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— Health & Wellbeing

The wistful sigh is really a survival mechanism

A sigh may do more for your health than provide emotional relief. Researchers in California claim to have identified the source of the sigh in the brain, which they say is a life-sustaining reflex for healthy lung functioning. Humans sigh around 12 times per hour to reinflate the half-billion or so tiny, balloon-like sacs in the lungs called alveoli, which are vital in regulating the flow of oxygen and carbon dioxide. A sigh is mostly an involuntary deep breath, or a regular breath with another added on top before an exhale.

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— Games

Fabulous Beasts: Jenga with a storyline, a soundtrack and inter-species breeding

Britain's Sensible Objects is launching an interesting online/offline take on the social tabletop game. The idea is to stack oddly-shaped animals and objects up in a teetering tower, while a tablet app visualises them in the virtual world, letting them interact and cross-breed with one another to produce ever more "fabulous beasts" until it all comes crashing down.

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— Automotive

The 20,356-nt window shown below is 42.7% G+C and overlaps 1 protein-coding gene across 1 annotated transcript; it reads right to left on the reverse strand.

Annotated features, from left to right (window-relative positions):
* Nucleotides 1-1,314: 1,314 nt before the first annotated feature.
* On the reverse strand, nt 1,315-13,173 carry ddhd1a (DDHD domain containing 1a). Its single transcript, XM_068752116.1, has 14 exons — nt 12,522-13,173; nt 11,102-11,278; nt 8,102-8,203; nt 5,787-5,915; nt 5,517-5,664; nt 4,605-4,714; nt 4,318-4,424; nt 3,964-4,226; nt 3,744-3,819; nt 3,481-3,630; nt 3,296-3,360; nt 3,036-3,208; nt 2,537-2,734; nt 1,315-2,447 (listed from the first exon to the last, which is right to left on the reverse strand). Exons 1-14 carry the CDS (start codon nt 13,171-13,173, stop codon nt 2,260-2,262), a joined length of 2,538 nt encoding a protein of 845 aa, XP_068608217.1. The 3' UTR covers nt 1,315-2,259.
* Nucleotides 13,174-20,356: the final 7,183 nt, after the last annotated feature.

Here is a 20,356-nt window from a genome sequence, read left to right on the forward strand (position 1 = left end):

Amphibious Sherp ATV's big wheels keep on turning, no matter the terrain

When we initially saw the Sherp ATV rolling its way around the Internet, our first thought was that it must be the work of a designer, not a real vehicle. The compact body tucked between ginormous off-road tires just looked too odd to be real. But the Russian vehicle is indeed real and it's one hell of a way to drive over anything short of a sheer cliff face.

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— Materials

Stretchable polymer reverts back to original shape when triggered by body heat

Shape memory materials that can revert back into a desired form after being bent, twisted and stretched are finding their way into a number of applications, ranging from sports bras to more efficient refrigerators. One team of scientists is now examining potential biomedical applications, with a polymer that can revert to its original form when it comes into contact with heat from the human body.

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— Medical

Spinning up artificial capillaries with a cotton candy machine

From growing a full thymus gland inside a mouse, to creating a slice of artificial liver tissue, to using ink jet printing technology to create a human ear, researchers are steadily moving us toward the day when ordering up a new organ could be as commonplace as ordering an MRI is today. One of the hurdles in creating lab-grown organs, though, is that the cells in such a structure need a way to receive nutrients. Researchers at Vanderbilt University (VU) may have just leaped that hurdle using a most unexpected tool – a cotton candy machine.

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